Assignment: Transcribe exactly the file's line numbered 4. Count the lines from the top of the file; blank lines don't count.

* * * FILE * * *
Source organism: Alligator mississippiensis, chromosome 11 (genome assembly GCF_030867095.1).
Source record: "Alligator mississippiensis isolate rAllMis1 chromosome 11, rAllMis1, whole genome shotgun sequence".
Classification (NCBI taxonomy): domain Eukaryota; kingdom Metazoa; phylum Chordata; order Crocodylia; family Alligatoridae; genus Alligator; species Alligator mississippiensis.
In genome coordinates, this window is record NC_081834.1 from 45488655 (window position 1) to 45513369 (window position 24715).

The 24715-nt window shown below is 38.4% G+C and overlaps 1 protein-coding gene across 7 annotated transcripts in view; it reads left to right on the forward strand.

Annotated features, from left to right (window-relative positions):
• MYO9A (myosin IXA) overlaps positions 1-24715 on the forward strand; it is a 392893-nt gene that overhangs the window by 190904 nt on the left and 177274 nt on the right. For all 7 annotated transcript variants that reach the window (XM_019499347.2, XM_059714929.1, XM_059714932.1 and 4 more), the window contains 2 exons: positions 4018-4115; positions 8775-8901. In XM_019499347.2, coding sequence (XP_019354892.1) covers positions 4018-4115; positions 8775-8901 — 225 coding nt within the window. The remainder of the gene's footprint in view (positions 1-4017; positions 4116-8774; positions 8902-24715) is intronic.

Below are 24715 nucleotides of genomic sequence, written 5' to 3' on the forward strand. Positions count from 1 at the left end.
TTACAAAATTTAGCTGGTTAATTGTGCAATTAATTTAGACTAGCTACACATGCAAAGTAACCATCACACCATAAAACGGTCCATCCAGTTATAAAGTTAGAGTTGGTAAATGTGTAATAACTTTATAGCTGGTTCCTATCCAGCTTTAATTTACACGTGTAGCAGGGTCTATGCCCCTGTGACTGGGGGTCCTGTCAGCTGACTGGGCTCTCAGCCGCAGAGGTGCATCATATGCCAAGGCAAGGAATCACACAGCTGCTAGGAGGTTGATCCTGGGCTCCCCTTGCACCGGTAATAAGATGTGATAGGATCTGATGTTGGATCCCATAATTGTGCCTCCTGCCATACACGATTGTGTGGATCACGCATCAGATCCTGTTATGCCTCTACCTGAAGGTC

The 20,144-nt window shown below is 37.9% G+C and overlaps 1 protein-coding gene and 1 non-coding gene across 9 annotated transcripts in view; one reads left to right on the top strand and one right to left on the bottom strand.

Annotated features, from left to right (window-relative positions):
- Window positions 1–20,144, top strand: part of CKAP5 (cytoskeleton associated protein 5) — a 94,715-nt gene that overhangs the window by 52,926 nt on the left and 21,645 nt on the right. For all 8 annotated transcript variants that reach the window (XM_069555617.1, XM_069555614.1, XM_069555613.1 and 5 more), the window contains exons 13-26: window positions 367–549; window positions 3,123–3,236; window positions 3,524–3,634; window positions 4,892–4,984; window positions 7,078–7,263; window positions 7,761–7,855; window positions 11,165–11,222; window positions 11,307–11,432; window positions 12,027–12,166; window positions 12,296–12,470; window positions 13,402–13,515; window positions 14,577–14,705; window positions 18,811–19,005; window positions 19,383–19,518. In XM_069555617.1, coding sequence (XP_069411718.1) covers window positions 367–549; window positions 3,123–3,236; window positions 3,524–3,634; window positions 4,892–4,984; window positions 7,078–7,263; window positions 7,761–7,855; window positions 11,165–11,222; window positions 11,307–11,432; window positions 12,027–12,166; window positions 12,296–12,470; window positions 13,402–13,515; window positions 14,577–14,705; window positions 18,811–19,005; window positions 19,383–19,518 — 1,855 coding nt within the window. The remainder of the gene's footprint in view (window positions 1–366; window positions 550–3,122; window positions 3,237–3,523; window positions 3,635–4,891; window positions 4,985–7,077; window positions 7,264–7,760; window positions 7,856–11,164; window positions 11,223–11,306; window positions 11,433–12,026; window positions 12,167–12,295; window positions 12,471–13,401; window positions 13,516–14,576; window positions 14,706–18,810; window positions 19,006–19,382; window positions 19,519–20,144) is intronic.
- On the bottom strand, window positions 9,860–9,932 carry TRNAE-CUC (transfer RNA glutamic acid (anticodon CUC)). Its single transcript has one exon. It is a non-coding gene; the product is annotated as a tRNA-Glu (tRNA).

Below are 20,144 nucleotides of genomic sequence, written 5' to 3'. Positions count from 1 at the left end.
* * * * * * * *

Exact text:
In genome coordinates, this window is record NC_081834.1 from 45488655 (window position 1) to 45513369 (window position 24715).